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Men’s Health: Brain health

Introduction to Men’s Health


Stimulate your smarts

Like your body, your brain enjoys going to the ‘gym’. Try incorporating more of these mental workouts into your routine to support the cogs of your cognition.

  • Sharpen your smarts with brain-training exercises  

  • Take up a new language and learn your ‘bonjours’ from your ‘buongiornos’ 

  • Find flow with music-making

  • Get book wormy andread more    

  • Try your hand at a new hobby – be it Brazilian jujitsu or rock climbing

  • Embrace your inner Picasso and get creative 

 
Try to commit to two 10-15 minute HIIT sessions each week. You could fit in a session before work or on your lunch break.  
 

Sniff rosemary

 
Shakespeare once famously said, ‘rosemary is for remembrance’ – and he wasn’t wrong. There’s some evidence to suggest this fragrance may play a role in memory. In one study, researchers reported that the inhaling of rosemary essential oil enhanced the memory of participants over 65 years. (19) Try keeping a bottle of rosemary essential oil to hand whenever your mind needs flossing.
 

Try HIIT

As with most areas of your body, your brain loves movement. In a 2015 study, researchers reported that high-intensity interval training (HIIT) might increase the production of ‘brain-derived neurotropic factor’ or BDNF. (20) BDNF is a molecule that supports brain health. It can be helpful to think of it as your brain’s high-octane fuel, helping it grow new nerve cells. Unfortunately, we can’t bottle BNDF. But one way to access it is through regular physical activity, particularly HIIT.
 

HIIT vs. traditional exercise

Rather than training non-stop for a given period, you divide a HIIT workout into smaller sessions, with ‘intervals’ of rest in between. These sessions must
be intense (hint: you should be pouring with sweat at the end).
 
Did you know?
Dehydration of just 2 per cent could impair your cognitive functions, including memory, attention and mood? Here are our helpful hacks to hit your H2O target: 
 

Stay hydrated

  • Add cucumber, lemon, or mint for flavour
  • Drink through a reusable straw, which will encourage you to drink faster
  • Set an alarm to remind you to drink every 30 minutes 
  • Buy a water bottle that marks how much you need to drink daily

Go Mediterranean

The Mediterranean diet is often lauded as the holy grail of good nutrition – and it’s really no surprise. Delivering its bounty of nutrient-dense fruit, vegetables, legumes, oily fish, nuts, unsaturated fats, like olive oil and a small amount of red meat, this age-old regime is famed for its brain-loving qualities. In fact, research suggests a higher adherence to the Mediterranean diet may slow cognitive decline. (21) Consider adding a taste of the Med to your meals.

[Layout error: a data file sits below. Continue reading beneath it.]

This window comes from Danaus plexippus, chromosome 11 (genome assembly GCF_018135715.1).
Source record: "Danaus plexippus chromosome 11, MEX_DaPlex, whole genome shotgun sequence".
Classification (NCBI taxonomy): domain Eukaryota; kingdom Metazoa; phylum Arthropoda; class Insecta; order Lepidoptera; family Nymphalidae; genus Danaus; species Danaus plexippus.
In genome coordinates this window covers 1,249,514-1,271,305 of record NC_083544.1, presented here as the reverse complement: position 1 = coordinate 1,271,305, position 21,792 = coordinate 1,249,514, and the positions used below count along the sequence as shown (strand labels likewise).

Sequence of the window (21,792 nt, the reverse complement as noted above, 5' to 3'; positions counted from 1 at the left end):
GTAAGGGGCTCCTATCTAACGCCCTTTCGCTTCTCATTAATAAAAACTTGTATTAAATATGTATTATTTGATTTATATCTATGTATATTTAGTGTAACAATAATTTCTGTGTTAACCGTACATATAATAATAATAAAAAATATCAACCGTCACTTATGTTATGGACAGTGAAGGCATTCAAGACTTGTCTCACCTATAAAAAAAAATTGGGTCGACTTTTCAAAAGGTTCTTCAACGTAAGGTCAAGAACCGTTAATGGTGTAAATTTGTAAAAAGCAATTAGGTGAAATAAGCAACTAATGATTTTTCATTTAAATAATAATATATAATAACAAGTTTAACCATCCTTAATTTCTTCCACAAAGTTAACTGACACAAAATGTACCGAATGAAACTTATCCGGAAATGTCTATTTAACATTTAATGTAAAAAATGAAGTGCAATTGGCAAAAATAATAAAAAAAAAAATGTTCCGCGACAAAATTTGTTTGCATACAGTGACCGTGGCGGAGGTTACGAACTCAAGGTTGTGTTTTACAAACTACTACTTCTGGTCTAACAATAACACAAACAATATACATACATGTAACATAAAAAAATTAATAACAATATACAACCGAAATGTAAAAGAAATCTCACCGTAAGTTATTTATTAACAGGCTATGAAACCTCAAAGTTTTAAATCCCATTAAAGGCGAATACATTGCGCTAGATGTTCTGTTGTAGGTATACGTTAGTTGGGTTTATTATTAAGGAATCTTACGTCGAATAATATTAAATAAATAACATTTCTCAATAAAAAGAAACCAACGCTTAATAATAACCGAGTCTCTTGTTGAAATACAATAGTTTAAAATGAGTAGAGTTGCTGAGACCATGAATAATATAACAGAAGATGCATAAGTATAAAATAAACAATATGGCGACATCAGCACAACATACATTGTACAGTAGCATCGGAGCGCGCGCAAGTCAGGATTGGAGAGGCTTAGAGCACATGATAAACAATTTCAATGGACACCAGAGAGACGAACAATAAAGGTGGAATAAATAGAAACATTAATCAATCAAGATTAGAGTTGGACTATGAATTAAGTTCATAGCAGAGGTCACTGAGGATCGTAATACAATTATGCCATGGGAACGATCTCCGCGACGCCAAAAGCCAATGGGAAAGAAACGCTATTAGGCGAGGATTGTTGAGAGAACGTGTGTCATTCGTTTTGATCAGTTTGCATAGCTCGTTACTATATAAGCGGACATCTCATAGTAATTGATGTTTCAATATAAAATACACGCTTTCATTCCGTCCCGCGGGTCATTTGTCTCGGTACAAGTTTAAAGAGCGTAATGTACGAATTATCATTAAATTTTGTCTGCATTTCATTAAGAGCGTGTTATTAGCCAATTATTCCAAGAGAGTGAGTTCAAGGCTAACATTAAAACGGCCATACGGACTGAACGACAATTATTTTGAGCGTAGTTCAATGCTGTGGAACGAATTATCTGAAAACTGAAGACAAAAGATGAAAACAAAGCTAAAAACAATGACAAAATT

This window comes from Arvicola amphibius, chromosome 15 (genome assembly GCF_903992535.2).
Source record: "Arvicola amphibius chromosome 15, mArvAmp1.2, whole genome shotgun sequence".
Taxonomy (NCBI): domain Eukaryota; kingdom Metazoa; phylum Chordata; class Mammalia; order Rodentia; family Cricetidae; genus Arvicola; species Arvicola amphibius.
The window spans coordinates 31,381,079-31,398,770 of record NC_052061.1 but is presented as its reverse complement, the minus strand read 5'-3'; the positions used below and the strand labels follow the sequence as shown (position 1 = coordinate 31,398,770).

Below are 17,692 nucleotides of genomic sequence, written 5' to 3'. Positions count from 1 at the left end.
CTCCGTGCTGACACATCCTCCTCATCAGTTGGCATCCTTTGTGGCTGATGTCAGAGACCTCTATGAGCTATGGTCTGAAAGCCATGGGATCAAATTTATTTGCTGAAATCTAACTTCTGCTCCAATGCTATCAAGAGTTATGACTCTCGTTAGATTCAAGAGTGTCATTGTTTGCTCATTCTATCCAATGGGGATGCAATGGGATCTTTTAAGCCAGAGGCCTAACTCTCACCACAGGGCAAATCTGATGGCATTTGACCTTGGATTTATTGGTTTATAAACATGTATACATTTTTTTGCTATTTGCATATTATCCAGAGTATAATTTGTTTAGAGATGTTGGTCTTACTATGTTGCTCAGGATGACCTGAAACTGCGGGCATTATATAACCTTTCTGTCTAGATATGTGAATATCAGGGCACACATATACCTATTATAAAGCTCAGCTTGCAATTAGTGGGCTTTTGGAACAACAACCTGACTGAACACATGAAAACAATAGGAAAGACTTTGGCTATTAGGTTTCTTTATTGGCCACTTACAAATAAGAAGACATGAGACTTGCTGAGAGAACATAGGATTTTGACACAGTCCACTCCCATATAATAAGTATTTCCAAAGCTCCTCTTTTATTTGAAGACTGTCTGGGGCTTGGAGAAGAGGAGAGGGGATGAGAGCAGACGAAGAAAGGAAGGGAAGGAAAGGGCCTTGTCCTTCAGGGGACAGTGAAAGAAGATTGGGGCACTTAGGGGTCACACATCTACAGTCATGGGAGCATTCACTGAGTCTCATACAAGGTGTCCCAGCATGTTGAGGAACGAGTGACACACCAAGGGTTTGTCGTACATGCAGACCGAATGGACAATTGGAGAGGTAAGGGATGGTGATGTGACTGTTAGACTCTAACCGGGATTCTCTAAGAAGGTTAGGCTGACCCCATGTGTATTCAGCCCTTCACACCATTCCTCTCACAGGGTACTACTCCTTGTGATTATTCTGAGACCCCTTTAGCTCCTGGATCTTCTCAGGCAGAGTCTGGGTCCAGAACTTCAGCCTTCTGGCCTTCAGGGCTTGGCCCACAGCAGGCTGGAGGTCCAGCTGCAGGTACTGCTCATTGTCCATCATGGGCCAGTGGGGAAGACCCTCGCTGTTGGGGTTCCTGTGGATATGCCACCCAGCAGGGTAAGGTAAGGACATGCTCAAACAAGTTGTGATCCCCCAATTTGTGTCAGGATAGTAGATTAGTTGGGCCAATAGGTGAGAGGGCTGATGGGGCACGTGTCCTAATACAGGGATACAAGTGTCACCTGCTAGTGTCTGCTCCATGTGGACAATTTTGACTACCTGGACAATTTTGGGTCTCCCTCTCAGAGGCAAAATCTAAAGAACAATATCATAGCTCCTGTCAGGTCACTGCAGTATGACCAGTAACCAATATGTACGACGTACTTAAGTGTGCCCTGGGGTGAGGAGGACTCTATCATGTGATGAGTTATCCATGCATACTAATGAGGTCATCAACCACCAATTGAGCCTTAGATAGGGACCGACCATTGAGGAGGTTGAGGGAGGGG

Additional support

To keep your smarts sharp, you may wish to consider the following extras.

Iron

A building block for red blood cells and DNA, iron contributes to normal cognitive function. The NRV (Nutrient Reference Value) for adults is 14mg daily, but many men struggle to achieve this. Eat it: red kidney beans.

Zinc

The second most abundant trace mineral in the body, zinc contributes to normal cognitive function.
Eat it: pumpkin seeds. 

Omega-3 fatty acids

Abundant in oily fish, the omega-3 fatty acid, docosahexaenoic acid (DHA), is particularly important for health.  DHA contributes to the maintenance of normal brain function.* Eat it: mackerel.

Gingko Biloba

A useful bioflavonoid, Ginkgo Biloba may help maintain normal cognitive function and blood system microcirculation.
 

References

  1. (2020). Herbs That Can Boost Your Mood And Memory. [ONLINE] Northumbria.ac.uk. Available at: https://www.northumbria.ac.uk/about-us/news-events/news/2016/04/herbs-that-can-boost-your-mood-and-memory/   
  2. Saucedo Marquez CM, Vanaudenaerde B, Troosters T, Wenderoth N. (2015) High-intensity interval training evokes larger serum BDNF levels compared with intense continuous exercise. J Appl Physiol. 15; 119(12): 1363-73.
  3. Féart, C., Samieri, C., & Barberger-Gateau, P. (2010). Mediterranean diet and cognitive function in older adults. Current opinion in clinical nutrition and metabolic care, 13(1), 14–18.